In some regions, especially England, CPET is increasingly popular as a specialized test for preoperative risk assessment [52]. It provides an objective measure of cardiopulmonary fitness and predicts a range of perioperative complications aside from cardiac events, including pneumonia, respiratory failure, and infection. Several CPET-derived measurements, including the inability to exercise at all, low anaerobic threshold (<11 ml/kg/min), or low peak oxygen uptake (VO2 peak), are predictive of increased risks of postoperative mortality and complications [7▪,53]. Despite these promising initial data, there remains a need for more robust high-quality research in this area, especially studies that recruit large heterogeneous generalizable samples from multiple sites and ensure that clinicians are blinded to CPET results [9,53,54].


Despite recognition of the intraoperative and immediate postoperative period as being associated with significant physiologic derangements from both surgery and anesthesia, relatively few studies have evaluated how information from this period can help better identify high-risk surgical patients. Previous research has already pointed to the potential importance of intraoperative and immediate postoperative factors as risk indicators. For example, poor postoperative outcomes are associated with surgical procedures that are nonelective, involve more extensive tissue injury, and are longer in duration [5,16,55]. The duration of intraoperative hypotension (i.e., mean arterial blood pressure <55 mmHg) is also associated with increased risks of myocardial injury and acute kidney injury in a dose-dependent fashion [56].

Clinical risk indices using intraoperative and immediate postoperative information

Although intraoperative and immediate postoperative characteristics (e.g., duration of surgery) have been shown to be associated with postoperative outcomes [55], there has been comparatively little research on incorporating these characteristics into clinical risk indices. Two important examples of risk indices that have done so are the Portsmouth Physiological and Operative Severity Score for the enUmeration of Mortality and Morbidity (P-POSSUM) score [57] and the surgical Apgar score [58].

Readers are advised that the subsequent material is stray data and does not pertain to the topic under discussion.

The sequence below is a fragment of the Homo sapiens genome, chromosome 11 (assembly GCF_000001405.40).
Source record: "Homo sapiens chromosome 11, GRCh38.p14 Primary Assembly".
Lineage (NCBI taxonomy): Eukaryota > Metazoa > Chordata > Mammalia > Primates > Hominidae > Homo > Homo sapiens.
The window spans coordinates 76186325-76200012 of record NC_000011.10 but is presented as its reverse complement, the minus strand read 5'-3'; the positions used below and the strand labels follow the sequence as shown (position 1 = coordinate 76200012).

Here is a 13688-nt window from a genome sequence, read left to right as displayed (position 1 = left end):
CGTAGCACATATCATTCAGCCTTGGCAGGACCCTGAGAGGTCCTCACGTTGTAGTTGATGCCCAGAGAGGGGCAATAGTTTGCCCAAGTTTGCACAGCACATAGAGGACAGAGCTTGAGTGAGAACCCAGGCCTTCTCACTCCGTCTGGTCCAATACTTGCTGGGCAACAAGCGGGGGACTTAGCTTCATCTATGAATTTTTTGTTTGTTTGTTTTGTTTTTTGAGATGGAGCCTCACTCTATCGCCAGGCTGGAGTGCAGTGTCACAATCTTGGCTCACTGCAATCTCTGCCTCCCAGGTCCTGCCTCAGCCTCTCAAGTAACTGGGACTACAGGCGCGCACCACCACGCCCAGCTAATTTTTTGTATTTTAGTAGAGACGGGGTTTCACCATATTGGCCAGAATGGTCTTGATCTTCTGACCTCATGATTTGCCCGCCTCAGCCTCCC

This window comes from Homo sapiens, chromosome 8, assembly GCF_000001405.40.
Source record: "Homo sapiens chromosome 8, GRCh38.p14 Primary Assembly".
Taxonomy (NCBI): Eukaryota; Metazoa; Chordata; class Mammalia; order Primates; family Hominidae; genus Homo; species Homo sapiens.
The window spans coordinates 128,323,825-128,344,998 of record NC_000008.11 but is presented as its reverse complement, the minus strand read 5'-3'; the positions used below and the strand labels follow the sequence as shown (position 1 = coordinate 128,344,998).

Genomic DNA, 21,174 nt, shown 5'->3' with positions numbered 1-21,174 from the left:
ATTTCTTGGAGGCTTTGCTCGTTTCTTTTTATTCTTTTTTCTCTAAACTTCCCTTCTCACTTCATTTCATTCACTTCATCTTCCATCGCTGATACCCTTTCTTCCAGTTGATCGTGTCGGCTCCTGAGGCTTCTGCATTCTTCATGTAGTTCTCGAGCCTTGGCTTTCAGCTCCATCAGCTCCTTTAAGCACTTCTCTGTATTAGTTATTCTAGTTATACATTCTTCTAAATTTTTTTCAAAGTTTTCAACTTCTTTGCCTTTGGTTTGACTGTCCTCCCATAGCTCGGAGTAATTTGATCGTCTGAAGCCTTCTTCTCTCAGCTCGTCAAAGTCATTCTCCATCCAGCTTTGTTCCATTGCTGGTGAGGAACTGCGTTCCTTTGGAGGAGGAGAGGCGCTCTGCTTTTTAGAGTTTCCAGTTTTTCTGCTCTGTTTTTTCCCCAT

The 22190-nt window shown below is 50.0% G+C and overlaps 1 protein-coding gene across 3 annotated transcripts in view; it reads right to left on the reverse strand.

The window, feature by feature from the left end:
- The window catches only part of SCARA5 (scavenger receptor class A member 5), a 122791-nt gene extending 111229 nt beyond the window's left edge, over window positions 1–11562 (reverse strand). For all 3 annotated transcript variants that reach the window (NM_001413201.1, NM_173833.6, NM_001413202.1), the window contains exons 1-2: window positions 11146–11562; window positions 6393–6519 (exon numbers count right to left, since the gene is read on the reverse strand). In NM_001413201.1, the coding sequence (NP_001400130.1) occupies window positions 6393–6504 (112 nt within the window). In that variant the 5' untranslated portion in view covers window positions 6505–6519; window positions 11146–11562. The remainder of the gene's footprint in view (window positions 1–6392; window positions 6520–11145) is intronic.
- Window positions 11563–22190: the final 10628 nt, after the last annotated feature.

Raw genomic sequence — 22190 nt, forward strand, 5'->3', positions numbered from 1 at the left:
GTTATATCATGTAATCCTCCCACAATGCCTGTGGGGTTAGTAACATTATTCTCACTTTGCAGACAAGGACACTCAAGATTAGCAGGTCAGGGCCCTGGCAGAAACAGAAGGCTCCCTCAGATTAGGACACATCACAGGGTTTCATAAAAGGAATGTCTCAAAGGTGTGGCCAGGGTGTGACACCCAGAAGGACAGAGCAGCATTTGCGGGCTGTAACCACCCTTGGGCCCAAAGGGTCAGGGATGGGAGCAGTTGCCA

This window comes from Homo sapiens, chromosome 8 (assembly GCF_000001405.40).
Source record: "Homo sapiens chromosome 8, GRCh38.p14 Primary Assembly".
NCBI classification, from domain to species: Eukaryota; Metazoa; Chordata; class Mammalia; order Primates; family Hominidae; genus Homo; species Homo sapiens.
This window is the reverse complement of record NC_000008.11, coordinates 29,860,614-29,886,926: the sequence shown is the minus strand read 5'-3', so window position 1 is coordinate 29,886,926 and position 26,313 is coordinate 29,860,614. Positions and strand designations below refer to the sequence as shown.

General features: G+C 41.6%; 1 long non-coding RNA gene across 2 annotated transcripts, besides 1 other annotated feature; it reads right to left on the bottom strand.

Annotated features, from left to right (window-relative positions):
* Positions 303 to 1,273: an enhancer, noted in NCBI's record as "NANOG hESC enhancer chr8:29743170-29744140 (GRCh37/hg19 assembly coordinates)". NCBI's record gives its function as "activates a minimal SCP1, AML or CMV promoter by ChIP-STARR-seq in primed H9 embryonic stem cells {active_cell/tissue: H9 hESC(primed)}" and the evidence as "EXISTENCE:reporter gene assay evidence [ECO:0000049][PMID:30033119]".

The P-POSSUM score incorporates 18 variables, including several intraoperative characteristics (e.g., extent of surgery, total blood loss, and peritoneal soiling), into a complex set of mathematical equations for predicting morbidity and mortality. The tool has important limitations, including its inherent complexity for bedside application, as well as its tendency to overestimate or underestimate mortality and morbidity in some surgical populations. Nonetheless, the P-POSSUM score is one of the few predictive tools with consistent predictive accuracy across multiple validation studies [4].

In contrast, the surgical Apgar score is a very simple 10-point risk index that predicts postoperative morbidity and mortality based on three operative characteristics: tachycardia, hypotension, and estimated blood loss [58]. The score has now been validated across multiple institutions [59] and countries [60]. Although a poor surgical Apgar score does not provide insights into the specific mechanisms whereby a patient is at increased risk for postoperative mortality and morbidity, the index facilitates early postoperative identification of patients who warrant more intensive monitoring. This early identification has important potential value as 75% of patients who die after surgery do not receive any access to critical care resources [16].

Immediate postoperative biomarkers